After the pom-pom dust settled and the ballet feathers floated away, Taylor Swift's "Shake It Off" music video left a sour taste in many mouths. The song, ostensibly about dancing like no one's watching, ran into some dicey territory with some of its moves. In one scene, Swift climbs through the legs of twerkers. In another, she dresses like she is a part of a very stereotypical hip-hop group. Like many pop stars' videos before her — Miley Cyrus' "We Can't Stop," Katy Perry's "Birthday," Macklemore's performance of "Thrift Shop," Christina Aguilera's "Can't Hold Us Down" — Swift has appropriated from a culture not her own. During a time where there are race riots happening in our country, where there are curfews in Ferguson, where there is violence and fire and gunshots and police dressed in military camouflage, there is Swift, gawking at African-American back-up dancers as they shake their butts.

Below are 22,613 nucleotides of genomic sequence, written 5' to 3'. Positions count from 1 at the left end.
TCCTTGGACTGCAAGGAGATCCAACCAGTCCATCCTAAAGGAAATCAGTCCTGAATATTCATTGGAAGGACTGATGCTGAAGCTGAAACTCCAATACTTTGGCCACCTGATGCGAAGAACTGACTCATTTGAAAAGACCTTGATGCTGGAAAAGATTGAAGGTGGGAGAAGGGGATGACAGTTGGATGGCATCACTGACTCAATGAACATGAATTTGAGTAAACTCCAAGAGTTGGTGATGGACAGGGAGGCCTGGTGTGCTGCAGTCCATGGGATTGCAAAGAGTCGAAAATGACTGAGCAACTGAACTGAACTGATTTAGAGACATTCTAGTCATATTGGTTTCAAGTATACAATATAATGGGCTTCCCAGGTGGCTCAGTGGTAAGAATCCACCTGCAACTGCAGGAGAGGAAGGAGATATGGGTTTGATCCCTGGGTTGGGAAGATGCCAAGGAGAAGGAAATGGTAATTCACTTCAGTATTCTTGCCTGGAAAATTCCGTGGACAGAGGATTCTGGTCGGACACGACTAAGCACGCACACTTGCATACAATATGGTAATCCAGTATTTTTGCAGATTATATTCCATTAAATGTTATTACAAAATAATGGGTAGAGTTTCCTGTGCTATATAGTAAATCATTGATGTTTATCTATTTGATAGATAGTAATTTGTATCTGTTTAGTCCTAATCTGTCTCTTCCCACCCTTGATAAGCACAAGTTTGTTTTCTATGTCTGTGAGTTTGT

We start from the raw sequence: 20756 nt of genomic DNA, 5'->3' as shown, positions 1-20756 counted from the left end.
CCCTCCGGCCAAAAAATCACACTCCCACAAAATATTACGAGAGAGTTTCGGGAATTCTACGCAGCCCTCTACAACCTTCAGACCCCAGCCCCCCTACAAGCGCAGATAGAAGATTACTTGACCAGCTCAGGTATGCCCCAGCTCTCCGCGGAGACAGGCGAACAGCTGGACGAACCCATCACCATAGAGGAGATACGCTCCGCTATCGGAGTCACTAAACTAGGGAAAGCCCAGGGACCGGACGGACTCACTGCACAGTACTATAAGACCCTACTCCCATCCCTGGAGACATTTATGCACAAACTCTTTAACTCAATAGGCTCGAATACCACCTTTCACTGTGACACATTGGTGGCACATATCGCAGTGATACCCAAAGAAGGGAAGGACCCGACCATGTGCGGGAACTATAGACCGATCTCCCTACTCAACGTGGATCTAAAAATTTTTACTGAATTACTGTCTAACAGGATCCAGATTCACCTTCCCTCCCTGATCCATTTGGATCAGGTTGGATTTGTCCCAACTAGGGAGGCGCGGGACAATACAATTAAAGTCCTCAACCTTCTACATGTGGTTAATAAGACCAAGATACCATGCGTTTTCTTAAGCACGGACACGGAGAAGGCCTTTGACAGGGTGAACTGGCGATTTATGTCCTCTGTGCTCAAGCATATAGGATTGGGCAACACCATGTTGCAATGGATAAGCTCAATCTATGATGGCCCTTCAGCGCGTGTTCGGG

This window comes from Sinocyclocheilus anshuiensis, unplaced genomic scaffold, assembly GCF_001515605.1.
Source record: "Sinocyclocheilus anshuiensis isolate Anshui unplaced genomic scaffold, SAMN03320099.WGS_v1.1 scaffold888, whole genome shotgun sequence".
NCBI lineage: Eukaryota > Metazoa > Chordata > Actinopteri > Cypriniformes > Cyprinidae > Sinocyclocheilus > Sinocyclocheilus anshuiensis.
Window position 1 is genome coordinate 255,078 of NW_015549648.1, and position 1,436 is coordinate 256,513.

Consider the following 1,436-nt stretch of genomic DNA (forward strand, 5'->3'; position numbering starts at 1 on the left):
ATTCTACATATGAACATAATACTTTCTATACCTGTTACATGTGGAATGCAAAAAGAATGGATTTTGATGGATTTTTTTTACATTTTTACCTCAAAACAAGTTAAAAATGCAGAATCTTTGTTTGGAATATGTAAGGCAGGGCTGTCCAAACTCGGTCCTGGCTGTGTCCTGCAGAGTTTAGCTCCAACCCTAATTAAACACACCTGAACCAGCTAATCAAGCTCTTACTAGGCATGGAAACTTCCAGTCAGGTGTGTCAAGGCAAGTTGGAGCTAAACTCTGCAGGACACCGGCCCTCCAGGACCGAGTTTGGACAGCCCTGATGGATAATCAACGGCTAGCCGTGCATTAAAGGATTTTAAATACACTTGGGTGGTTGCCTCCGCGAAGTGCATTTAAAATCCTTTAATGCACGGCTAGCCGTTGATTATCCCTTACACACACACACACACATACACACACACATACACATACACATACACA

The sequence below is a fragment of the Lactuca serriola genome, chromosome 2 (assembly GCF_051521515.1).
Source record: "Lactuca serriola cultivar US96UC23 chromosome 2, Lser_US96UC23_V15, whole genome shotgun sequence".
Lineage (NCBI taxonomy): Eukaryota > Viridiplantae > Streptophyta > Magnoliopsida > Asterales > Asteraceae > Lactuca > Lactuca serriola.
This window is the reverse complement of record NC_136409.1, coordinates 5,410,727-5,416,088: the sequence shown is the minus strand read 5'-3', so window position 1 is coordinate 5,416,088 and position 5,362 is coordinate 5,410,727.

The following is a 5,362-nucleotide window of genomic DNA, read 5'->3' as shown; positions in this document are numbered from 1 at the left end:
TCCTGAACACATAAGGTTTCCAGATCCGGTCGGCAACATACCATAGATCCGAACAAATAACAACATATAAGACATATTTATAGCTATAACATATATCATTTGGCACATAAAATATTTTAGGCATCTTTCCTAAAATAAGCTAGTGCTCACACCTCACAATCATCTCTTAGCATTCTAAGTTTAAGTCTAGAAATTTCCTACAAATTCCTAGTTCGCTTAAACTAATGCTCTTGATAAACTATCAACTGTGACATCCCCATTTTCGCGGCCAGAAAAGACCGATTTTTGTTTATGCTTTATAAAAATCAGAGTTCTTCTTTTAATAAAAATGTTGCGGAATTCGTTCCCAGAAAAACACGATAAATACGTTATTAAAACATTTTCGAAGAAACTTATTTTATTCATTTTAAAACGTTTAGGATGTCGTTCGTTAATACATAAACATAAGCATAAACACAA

It was all fun and games (T. Swifties' got a new video! She's so funny, she's making fun of bad dancers! OMG, there's a cheerleader part like in "Hey, Mickey!") until you were able to take one step back and notice, that oh no, this is not OK. There's never a right time to culturally appropriate, but if there was ever a bad time, now might be it.
Needless to say, people took notice of Swift's poor decisions in "Shake It Off" and were quick to point out they're upset.
This man has a point:
Another valid point:
Exactly why Swift can't get away with it:
What most of us thought:
"Shake It Off" does, however, baffle some people:
What will make Swift different from those before her will be her response. Perry's explanation for her propensity to culturally appropriate definitely missed the mark, Macklemore said that Jewish costume he wore was one big misunderstanding, and Cyrus? Well, we're still waiting. It will be interesting to see if Swift, whose message in "Shake It Off" is to ignore the haters, will actually take heed.